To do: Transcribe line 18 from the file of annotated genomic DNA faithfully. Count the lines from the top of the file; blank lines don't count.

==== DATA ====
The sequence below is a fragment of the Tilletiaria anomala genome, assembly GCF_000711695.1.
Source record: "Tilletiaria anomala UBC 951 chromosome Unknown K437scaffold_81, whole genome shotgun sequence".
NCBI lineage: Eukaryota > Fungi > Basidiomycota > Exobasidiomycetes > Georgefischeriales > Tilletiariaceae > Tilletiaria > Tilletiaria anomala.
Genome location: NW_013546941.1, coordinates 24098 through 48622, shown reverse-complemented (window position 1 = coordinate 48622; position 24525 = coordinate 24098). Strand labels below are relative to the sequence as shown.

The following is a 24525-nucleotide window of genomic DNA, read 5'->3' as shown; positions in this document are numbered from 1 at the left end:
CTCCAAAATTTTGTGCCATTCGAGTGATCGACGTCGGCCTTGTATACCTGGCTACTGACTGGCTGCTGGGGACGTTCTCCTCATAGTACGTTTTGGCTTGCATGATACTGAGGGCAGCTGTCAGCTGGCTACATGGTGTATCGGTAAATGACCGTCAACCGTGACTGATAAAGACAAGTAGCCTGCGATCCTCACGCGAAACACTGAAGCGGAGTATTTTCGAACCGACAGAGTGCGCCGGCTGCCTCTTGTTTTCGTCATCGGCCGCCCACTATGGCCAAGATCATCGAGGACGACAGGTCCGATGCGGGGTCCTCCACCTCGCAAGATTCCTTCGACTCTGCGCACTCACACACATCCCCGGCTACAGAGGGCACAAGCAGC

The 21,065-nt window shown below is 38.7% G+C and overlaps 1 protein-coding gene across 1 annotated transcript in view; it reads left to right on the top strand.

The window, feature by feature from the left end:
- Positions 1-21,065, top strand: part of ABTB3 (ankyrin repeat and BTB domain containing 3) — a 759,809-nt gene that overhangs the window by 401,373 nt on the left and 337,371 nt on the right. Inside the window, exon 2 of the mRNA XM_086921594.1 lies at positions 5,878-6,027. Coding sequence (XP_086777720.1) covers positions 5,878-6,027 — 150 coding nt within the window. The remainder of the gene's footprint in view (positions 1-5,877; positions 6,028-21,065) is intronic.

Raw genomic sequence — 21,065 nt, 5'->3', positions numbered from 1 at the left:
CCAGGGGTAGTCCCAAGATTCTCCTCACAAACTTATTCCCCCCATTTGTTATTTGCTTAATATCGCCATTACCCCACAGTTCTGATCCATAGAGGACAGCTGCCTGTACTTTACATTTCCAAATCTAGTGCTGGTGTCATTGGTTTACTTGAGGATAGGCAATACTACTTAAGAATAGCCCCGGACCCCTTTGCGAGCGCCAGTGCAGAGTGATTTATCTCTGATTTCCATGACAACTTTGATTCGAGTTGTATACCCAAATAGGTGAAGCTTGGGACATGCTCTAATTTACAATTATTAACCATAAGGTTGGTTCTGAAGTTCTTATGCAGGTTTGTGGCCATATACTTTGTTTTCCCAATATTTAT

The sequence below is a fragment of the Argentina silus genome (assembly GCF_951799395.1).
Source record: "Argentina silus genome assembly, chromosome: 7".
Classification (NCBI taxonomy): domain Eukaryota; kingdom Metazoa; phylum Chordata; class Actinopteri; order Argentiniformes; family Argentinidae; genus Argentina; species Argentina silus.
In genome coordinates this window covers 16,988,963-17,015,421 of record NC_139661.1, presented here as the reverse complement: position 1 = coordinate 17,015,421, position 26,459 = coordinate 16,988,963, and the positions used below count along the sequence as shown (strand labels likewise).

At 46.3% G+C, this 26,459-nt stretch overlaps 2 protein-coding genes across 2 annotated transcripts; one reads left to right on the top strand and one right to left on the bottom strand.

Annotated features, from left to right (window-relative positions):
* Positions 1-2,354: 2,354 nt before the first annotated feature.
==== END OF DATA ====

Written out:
* Positions 1-2,354: 2,354 nt before the first annotated feature.